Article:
Lewisville Texans can learn how to fly.

Skyline Trapeze hosts flying trapeze lessons for the public and trains international aerial artists for shows and performances. Skyline partnered with Lewisville’s Zone Action Park to set up a temporary, outdoor trapeze rig next to the amusement center’s batting cages.

With a special event permit from the city, the trapeze school will operate until Aug. 6. Come Aug. 7 the city council will decide whether or not to allow Skyline Trapeze a year to teach at 1951 N Summit Ave.

“You don’t have to be in phenomenal and great shape,”  owner Donovan Chandler said. “If you can jump up and grab hold of a pull up bar and just hang there for 20 or 30 seconds, then you’re going to be able to take one of our classes.”

Students have come in as young as 3 or 4 years old, Chandler said. One student celebrated his 91st birthday at the training facility.

(Photo courtesy of Skyline Trapeze)

“Our students are clipped into the safety line 100 percent of the time,” Chandler said. “Our philosophy is if you’re old enough to climb a ladder unassisted, then you can fly.”

Two-hour classes range from $50 to $70, depending on the day of the week and whether you’re a returning customer. There are also rates for private classes, such as birthday parties or corporate events.

Chandler was a collegiate gymnast before pursuing underground construction and engineering, which he did for five years. He said he continued to teach gymnastics across the country and eventually was introduced to flying trapeze. He’s been a trapeze artist for the past 10 years.

Chandler opened Skyline Trapeze in 2013 in Dallas’ design district, where the school stayed for its first year and a half, he said. After the city didn’t renew the school’s permit, Skyline Trapeze moved to Addison.

Skyline Trapeze stayed in Addison, where Chandler said he hoped to open an indoor facility, for two and a half years. Addison did not renew the school’s third annual permit though, initiating the move to Lewisville.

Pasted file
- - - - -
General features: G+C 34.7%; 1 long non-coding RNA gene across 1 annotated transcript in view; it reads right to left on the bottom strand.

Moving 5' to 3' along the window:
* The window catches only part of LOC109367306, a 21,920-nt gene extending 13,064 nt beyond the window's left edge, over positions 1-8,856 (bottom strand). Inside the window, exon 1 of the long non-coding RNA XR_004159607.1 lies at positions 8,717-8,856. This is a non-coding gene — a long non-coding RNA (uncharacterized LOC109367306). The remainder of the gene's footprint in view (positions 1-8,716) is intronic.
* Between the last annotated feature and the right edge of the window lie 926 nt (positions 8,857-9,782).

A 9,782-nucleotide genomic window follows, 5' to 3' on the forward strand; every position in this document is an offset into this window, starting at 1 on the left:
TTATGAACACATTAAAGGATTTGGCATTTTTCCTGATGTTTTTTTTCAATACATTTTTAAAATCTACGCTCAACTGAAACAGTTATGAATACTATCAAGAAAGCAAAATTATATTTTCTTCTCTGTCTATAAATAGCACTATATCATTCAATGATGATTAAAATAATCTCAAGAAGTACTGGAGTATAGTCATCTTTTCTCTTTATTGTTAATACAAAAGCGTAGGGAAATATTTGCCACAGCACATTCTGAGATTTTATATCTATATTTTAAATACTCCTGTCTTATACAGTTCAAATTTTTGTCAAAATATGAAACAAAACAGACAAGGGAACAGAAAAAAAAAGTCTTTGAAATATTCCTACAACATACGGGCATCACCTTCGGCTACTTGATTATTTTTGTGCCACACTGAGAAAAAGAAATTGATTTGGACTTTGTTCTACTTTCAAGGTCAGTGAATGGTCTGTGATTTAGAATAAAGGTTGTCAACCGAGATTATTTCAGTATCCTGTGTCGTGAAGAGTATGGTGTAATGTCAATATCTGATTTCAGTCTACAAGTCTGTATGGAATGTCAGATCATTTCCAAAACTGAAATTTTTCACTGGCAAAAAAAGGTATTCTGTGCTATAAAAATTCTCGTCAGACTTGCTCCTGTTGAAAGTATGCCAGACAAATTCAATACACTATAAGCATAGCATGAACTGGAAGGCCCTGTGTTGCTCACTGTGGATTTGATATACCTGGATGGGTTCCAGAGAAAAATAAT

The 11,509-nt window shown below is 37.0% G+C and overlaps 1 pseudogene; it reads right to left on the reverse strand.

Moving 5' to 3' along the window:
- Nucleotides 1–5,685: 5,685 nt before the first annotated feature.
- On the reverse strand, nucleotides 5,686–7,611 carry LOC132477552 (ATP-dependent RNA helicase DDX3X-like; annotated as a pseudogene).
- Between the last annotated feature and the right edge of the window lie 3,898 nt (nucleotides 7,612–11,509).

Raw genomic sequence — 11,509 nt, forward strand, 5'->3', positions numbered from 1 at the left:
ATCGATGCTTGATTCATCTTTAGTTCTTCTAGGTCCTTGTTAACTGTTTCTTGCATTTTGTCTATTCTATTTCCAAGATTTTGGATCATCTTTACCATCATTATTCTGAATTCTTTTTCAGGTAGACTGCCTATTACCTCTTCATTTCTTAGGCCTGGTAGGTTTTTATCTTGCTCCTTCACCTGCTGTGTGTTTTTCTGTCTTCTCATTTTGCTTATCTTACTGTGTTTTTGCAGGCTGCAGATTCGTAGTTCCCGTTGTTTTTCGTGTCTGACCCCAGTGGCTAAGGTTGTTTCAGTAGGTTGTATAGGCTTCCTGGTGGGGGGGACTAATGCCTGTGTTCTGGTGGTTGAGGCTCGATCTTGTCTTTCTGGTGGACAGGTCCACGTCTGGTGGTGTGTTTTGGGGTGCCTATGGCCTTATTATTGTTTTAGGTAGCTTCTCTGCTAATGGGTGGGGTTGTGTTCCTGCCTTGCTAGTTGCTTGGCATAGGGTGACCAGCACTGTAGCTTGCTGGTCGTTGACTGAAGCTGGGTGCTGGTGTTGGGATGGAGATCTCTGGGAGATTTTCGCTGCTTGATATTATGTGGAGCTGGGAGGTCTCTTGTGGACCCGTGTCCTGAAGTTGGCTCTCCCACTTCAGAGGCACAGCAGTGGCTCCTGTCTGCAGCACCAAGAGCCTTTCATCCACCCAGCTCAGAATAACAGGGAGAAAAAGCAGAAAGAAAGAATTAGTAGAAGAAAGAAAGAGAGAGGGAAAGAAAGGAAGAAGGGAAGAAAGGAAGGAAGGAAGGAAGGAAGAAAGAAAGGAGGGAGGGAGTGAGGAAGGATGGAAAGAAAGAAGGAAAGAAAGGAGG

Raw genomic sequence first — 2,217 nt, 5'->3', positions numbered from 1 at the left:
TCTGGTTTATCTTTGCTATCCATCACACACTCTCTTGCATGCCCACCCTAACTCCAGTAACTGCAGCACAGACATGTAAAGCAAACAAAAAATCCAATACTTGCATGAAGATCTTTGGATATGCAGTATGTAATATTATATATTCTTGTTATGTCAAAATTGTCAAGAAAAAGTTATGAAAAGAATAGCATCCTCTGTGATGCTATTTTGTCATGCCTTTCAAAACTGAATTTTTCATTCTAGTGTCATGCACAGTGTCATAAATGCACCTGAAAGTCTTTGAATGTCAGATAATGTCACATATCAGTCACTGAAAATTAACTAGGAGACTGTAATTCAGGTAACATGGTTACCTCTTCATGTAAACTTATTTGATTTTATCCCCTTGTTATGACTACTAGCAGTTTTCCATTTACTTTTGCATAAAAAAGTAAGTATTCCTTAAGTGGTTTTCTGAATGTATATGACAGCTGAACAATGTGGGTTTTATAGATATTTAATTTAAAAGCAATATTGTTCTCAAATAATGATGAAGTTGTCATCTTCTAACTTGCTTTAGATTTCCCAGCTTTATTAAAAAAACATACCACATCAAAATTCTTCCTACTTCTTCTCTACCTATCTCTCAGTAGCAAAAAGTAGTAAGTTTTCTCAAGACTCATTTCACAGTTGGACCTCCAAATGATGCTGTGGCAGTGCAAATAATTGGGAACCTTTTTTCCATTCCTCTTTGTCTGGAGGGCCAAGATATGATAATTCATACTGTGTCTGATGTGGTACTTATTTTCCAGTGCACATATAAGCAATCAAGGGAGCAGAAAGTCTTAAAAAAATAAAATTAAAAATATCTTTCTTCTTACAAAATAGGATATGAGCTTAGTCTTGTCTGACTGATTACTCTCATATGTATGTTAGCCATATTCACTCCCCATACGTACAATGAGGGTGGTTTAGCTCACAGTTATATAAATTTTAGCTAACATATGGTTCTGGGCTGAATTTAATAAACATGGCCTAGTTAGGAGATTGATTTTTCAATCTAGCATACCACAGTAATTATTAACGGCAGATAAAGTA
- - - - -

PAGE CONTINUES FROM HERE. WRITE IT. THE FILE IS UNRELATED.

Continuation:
Addison’s assistant director of development services, Charles Goff, said the town was very interested in having the company there, but Skyline Trapeze did not provide permanent plans for development as was originally agreed upon.

“We worked with them even though their temporary rig didn’t really comply with zoning requirements. We sort of let them in on a temporary basis while they worked through those [permanent] plans,” Goff said.  “We kind of drew the line and said you need to come forward with something or you need to find another solution.”

Goff said he was unaware Skyline moved to Lewisville.

Chandler said he is working on getting an indoor circus school built adjacent to Toyota of Lewisville Railroad Park. Construction on the permanent facilities would start sometime after 2020, Chandler said.

The partnership with Zone Action Park will continue for as long as the city permits Skyline Trapeze to do so. Once city council decides whether or not to allow Skyline Trapeze a year-long special use permit, there will be an opportunity for a one-time extension for a maximum of a year if the permanent facility is under construction.

Those interested can book a class online. For more information, email SkylineTrapeze@gmail.com or call 214-771-2406.

Editor’s note: This story originally stated the wrong date for city council’s decision. This story has been updated to reflect the correct date, Aug. 7, as well as clarify the timeline set forth by the city staff. The story has also been supplemented with comments from Addison’s Development Services department.

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